A young, newly ordained Catholic priest stood in front of the church, ready to officiate his first mass. These priests were expected to have clean hearts before officiating—no sin unconfessed. No heart of stone unturned.
Martin Luther, the man who sparked the Reformation, began to recite the introductory portion of the mass. With the bread and wine on the altar in front of him, he almost passed out. “I was utterly stupefied and terror-stricken. . . .Who am I, that I should lift up mine eyes or raise my hands to the divine Majesty?”1
Luther’s fear was not misplaced. He knew he was a sinner, and he couldn’t live up to the cleanliness required of a Catholic priest. Who could? And two other events of his life didn’t help, either. First, when he decided to become a priest rather than a lawyer, his father was furious. He wouldn’t see him again until his ordination day—the day he officiated his first mass. His father, who finally showed an ounce of support for his new path in life, was sitting in the crowd. No pressure!
Second, he had a close encounter with death just a few years earlier. He was torn between what his parents wanted, what he wanted, and where God’s will entered into that equation. While heading back to the university after visiting his parents, he was nearly struck by lightning. To him, this was no accident—he believed it was God’s judgment2. He was running away from ministry, and God wanted to get his attention. He cried out in panic, vowing to become a priest if his life was spared. He went headfirst into ministry, but he was always haunted by his own sinfulness and unworthiness.
We are prone to wrap up our identities in many things. For Luther, it was his father’s approval. He wanted to be a priest, but his father wanted him to be a lawyer. This was the greatest identity crisis of his life—it nearly wrecked him.
But then he had another identity crisis—one we can all relate to as Christians. Being a priest wasn’t enough to satisfy him. It was what God had called him to do. He knew that. He embraced that. But beyond his priestly robe, he was a sinner in need of grace. His sin tortured his soul much more than a bad sermon ever could have. And when he went to the pages of Scripture, he realized that he couldn’t buy God’s grace—God’s grace was a free gift.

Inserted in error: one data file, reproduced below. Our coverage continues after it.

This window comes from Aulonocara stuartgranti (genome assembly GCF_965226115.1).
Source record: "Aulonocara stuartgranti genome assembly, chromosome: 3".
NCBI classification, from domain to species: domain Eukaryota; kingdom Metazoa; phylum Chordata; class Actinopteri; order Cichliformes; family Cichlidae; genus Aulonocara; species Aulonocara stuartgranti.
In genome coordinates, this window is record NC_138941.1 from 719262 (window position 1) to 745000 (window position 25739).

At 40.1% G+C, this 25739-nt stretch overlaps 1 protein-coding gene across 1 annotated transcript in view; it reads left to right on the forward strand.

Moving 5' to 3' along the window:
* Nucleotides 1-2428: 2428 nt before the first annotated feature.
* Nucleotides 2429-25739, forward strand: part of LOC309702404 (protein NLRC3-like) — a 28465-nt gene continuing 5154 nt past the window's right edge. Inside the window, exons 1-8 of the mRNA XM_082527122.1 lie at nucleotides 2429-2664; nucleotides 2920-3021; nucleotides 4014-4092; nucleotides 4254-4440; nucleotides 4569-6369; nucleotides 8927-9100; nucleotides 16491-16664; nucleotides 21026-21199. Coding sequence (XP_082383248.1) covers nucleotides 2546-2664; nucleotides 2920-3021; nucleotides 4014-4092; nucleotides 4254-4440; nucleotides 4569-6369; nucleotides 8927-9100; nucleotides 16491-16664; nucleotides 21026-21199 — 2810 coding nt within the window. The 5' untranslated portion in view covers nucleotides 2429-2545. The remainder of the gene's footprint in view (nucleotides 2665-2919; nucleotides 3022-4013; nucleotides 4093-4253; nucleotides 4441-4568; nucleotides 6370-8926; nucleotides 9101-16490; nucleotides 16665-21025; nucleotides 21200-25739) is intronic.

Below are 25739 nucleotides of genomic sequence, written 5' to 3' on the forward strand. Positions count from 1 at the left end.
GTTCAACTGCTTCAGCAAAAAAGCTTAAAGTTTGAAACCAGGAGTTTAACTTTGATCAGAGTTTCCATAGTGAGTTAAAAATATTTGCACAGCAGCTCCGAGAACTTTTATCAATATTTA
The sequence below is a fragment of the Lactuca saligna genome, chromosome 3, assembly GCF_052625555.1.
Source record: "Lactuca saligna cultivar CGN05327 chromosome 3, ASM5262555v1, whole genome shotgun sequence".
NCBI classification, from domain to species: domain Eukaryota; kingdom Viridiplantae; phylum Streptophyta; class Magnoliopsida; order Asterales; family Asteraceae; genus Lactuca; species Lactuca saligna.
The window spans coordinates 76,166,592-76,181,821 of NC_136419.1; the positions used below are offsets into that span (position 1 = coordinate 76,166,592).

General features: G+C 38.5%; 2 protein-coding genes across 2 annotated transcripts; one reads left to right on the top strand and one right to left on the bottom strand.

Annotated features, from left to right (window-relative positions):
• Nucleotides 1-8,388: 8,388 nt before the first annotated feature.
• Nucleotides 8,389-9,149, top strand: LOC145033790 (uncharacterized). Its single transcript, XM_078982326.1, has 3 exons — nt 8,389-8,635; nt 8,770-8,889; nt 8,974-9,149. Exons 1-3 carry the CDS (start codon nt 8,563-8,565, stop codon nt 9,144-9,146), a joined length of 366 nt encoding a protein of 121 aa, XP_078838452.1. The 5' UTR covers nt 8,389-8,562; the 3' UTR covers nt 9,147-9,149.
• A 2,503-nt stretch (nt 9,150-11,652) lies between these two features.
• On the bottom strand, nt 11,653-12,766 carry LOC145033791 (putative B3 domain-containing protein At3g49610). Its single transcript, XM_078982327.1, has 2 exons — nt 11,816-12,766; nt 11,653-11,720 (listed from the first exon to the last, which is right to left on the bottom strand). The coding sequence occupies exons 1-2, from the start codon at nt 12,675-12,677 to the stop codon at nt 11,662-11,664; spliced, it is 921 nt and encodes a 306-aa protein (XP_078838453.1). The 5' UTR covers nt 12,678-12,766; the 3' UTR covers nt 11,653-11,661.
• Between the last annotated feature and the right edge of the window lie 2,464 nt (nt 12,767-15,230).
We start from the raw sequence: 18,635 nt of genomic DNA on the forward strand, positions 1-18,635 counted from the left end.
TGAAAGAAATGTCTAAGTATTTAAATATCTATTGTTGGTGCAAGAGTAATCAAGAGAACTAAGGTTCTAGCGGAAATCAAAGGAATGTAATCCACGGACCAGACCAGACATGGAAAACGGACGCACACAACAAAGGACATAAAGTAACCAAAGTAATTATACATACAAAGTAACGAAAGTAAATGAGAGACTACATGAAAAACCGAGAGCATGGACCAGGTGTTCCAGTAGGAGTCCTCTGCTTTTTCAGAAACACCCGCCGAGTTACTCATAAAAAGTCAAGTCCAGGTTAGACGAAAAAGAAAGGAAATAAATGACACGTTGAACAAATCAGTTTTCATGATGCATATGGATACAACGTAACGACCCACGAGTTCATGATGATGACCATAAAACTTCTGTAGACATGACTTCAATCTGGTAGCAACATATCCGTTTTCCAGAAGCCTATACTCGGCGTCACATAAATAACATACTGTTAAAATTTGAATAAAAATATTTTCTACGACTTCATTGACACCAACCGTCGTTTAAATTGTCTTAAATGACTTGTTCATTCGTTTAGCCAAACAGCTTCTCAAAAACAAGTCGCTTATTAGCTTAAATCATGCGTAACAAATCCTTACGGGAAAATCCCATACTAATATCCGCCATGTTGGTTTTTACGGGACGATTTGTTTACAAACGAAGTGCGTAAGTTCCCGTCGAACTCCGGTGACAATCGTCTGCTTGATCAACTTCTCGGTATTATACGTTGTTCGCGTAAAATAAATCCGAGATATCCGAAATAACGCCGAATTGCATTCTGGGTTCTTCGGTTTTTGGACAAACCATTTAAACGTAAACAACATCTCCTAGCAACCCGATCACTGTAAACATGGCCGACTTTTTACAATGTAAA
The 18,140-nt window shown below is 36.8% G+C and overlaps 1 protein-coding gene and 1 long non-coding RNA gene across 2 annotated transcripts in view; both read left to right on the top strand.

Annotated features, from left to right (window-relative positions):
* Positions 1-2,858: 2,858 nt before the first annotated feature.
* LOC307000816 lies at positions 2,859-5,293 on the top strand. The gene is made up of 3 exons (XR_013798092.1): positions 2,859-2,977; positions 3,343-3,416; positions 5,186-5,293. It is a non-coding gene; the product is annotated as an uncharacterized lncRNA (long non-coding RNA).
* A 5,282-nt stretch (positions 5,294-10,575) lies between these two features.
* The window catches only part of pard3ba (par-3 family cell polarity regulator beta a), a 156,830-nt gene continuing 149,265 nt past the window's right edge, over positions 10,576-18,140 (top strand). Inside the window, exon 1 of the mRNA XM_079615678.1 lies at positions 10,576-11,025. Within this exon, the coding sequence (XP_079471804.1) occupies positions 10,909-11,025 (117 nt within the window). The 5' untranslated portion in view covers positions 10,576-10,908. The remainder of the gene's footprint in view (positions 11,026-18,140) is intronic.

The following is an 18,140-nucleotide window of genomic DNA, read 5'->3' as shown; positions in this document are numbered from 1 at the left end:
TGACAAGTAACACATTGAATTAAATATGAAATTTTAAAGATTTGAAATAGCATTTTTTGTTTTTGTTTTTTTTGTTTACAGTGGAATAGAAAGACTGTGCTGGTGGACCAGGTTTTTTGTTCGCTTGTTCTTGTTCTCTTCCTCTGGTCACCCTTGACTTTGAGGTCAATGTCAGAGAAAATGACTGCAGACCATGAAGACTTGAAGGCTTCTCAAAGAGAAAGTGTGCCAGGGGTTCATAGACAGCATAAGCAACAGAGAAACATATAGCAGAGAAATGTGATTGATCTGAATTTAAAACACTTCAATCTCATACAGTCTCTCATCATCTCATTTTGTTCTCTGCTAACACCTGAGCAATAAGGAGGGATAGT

I have a habit of identifying myself as a husband, a dad, a writer—all of them are parts of who I am. And as much as I love the different roles I have in this life, they are all temporary. But one thing that doesn’t change for all of eternity is that I am a child of God. This is my true identity. This is your true identity.
May we go to Scripture with confidence that what we will find there is truth. May we recognize that sin is costly but grace is free. May we join Luther in proclaiming, “I am bound by the Scriptures I have quoted and my conscience is captive to the Word of God.” In our unbelief, let us quote one of Luther’s favorite passages, Mark 9:24: “I do believe! Help my unbelief.”3 May God define us, and nothing else.
1Roland H. Bainton, Here I Stand: A Life of Martin Luther (New York, NY: Meridian, 1995), 30.
2Carl R. Trueman, Luther on the Christian Life: Cross and Freedom (Wheaton, IL: Crossway, 2015), 32.
3Timothy J. Wengert, Reading the Bible with Luther: An Introductory Guide (Grand Rapids, MI: Baker Academic, 2013), 62.
BRANDON D. SMITH works with the Christian Standard Bible at LifeWay Christian Resources and teaches theology at various schools. The author of Rooted: Theology for Growing Christians and They Spoke of Me: How Jesus Unlocks the Old Testament, Brandon also cohosts the Word Matters podcast. He holds a BA in biblical studies from Dallas Baptist University and an MA in systematic and historical theology from Criswell College. He’s pursuing a PhD in theology at Ridley College in Melbourne, Australia. Brandon lives near Nashville, Tennessee, with his wife, Christa, and their two daughters, Harper and Emma.